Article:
Companies across US gear up to help those affected by Hurricane Florence
'This storm is big and it's vicious,' North Carolina governor says
WILMINGTON, N.C. – While those in Hurricane Florence's path are stocking up on necessities, companies around the country are gearing up to help in the storm's wake.
"This is historic. This storm is big and it's vicious," North Carolina Gov. Roy Cooper said.
Supply store giants Home Depot and Lowe's have both activated hurricane command centers to make sure area stores are well stocked before and after the storm.
"Almost every North Carolinian is going to be affected by this storm in one way or another," Cooper said. "We know there's probably going to be loss of power for a number of days."
Electric companies from all over the country are sending lineman and equipment to help restore power after the storm.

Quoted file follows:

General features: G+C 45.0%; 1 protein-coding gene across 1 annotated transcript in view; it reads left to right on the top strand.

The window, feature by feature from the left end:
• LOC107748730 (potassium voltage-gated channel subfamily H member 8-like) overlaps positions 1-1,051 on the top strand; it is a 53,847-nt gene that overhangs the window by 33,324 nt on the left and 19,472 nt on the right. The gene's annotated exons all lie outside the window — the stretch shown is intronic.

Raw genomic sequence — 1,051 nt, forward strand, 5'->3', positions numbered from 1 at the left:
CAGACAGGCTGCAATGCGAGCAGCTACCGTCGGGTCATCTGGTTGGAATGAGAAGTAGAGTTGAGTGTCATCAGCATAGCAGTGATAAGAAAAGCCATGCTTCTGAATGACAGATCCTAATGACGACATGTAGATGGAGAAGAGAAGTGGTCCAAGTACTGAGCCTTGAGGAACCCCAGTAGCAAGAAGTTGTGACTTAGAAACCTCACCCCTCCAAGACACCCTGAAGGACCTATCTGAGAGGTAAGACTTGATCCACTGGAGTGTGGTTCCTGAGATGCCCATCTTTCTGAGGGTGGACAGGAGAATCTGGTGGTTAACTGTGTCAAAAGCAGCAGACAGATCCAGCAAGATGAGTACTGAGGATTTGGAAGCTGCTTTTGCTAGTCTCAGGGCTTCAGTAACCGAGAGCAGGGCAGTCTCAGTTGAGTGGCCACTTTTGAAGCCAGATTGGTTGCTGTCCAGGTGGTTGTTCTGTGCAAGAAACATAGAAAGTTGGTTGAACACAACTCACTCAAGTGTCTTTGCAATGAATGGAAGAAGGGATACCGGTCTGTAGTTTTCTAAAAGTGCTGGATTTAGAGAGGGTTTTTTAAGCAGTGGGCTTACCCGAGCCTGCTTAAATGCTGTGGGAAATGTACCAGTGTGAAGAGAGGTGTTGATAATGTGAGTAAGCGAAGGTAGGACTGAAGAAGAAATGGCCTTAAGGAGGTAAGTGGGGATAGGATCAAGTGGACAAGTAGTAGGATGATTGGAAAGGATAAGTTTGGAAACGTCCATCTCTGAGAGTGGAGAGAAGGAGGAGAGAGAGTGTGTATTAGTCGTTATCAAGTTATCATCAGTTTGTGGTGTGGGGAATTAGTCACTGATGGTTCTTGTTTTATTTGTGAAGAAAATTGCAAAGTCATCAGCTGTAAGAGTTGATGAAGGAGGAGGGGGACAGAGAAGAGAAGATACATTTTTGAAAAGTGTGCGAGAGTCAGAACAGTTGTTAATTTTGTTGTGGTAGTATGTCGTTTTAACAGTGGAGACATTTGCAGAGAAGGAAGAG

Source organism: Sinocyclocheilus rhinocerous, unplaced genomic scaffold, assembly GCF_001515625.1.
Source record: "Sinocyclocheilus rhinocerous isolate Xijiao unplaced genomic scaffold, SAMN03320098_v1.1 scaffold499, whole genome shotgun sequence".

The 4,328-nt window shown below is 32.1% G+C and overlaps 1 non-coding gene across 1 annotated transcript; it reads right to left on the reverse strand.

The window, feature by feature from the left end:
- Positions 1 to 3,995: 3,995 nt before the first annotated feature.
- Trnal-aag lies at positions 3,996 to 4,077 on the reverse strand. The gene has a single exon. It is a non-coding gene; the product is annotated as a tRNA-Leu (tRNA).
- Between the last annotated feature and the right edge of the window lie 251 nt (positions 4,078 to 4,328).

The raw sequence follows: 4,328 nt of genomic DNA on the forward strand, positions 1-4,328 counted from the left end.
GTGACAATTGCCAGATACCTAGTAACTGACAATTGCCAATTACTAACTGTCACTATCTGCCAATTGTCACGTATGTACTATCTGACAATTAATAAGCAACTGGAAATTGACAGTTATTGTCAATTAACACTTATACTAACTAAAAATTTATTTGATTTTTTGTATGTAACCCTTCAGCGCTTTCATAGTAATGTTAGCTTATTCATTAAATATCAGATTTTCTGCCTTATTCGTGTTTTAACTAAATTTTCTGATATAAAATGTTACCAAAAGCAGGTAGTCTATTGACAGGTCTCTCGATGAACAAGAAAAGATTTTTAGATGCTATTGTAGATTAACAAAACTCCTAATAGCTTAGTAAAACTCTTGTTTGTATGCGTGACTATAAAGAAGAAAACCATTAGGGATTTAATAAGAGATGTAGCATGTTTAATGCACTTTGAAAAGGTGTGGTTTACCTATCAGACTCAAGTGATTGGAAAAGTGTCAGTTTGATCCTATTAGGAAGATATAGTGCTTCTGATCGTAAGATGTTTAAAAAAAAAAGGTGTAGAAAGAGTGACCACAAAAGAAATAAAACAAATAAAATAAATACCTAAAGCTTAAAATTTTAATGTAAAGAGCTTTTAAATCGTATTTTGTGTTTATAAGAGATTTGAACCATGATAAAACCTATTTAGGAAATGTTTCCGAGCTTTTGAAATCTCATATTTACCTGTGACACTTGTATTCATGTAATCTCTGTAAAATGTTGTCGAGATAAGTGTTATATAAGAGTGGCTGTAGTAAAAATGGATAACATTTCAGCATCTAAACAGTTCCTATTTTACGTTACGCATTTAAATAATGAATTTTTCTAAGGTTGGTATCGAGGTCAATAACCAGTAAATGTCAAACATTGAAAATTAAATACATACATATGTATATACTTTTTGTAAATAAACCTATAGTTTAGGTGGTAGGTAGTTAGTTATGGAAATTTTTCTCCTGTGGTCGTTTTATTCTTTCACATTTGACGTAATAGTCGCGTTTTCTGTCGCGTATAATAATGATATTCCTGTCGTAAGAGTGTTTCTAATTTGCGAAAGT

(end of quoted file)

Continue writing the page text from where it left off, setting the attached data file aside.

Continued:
Loss of power and no access to medical supplies can mean life or death for those who survive the storm, but are stuck in its aftermath.
"The concern is about people who are very young or very old, who don't have much money or access to transportation, who do not speak the predominant language or have access to information," Thomas Tighe, of Direct Relief, said.
Direct Relief, an aid organization in California, is sending crates of medical supplies to help with that burden.
But the most important thing, officials say, is that residents are heeding their warnings and leaving.
"Get to safety before the trouble comes," Norfolk Fire Chief Jeffrey Wise said. "People need to take advantage of the time now while it's still safe and put yourself in a position where you don't need to call 911."
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